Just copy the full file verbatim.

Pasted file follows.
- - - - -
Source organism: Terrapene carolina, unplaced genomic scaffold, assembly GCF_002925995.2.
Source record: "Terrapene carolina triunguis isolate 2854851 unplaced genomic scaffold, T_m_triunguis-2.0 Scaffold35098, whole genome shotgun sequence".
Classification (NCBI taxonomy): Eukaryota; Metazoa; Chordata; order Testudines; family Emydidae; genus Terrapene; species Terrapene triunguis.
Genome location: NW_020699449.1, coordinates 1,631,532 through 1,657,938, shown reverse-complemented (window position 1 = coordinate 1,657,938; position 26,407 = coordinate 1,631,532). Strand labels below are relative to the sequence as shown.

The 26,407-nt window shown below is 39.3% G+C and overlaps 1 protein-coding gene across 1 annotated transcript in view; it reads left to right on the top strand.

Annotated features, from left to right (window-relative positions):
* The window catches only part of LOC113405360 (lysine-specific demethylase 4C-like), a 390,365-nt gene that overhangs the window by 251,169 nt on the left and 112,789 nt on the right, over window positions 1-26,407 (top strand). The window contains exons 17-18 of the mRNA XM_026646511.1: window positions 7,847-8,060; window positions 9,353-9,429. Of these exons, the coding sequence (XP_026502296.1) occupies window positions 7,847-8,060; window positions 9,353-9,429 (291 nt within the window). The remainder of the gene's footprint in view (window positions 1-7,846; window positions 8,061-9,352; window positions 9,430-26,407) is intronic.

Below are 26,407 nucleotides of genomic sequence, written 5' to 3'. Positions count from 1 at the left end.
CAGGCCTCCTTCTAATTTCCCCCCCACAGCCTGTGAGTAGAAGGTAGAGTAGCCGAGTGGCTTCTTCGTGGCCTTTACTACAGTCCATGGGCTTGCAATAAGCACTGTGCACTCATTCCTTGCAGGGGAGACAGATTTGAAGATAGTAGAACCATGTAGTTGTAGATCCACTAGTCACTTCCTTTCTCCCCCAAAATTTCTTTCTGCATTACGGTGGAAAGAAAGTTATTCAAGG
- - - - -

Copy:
Source organism: Terrapene carolina, unplaced genomic scaffold, assembly GCF_002925995.2.
Source record: "Terrapene carolina triunguis isolate 2854851 unplaced genomic scaffold, T_m_triunguis-2.0 Scaffold35098, whole genome shotgun sequence".
Classification (NCBI taxonomy): Eukaryota; Metazoa; Chordata; order Testudines; family Emydidae; genus Terrapene; species Terrapene triunguis.
Genome location: NW_020699449.1, coordinates 1,631,532 through 1,657,938, shown reverse-complemented (window position 1 = coordinate 1,657,938; position 26,407 = coordinate 1,631,532). Strand labels below are relative to the sequence as shown.

The 26,407-nt window shown below is 39.3% G+C and overlaps 1 protein-coding gene across 1 annotated transcript in view; it reads left to right on the top strand.

Annotated features, from left to right (window-relative positions):
* The window catches only part of LOC113405360 (lysine-specific demethylase 4C-like), a 390,365-nt gene that overhangs the window by 251,169 nt on the left and 112,789 nt on the right, over window positions 1-26,407 (top strand). The window contains exons 17-18 of the mRNA XM_026646511.1: window positions 7,847-8,060; window positions 9,353-9,429. Of these exons, the coding sequence (XP_026502296.1) occupies window positions 7,847-8,060; window positions 9,353-9,429 (291 nt within the window). The remainder of the gene's footprint in view (window positions 1-7,846; window positions 8,061-9,352; window positions 9,430-26,407) is intronic.

Below are 26,407 nucleotides of genomic sequence, written 5' to 3'. Positions count from 1 at the left end.
CAGGCCTCCTTCTAATTTCCCCCCCACAGCCTGTGAGTAGAAGGTAGAGTAGCCGAGTGGCTTCTTCGTGGCCTTTACTACAGTCCATGGGCTTGCAATAAGCACTGTGCACTCATTCCTTGCAGGGGAGACAGATTTGAAGATAGTAGAACCATGTAGTTGTAGATCCACTAGTCACTTCCTTTCTCCCCCAAAATTTCTTTCTGCATTACGGTGGAAAGAAAGTTATTCAAGG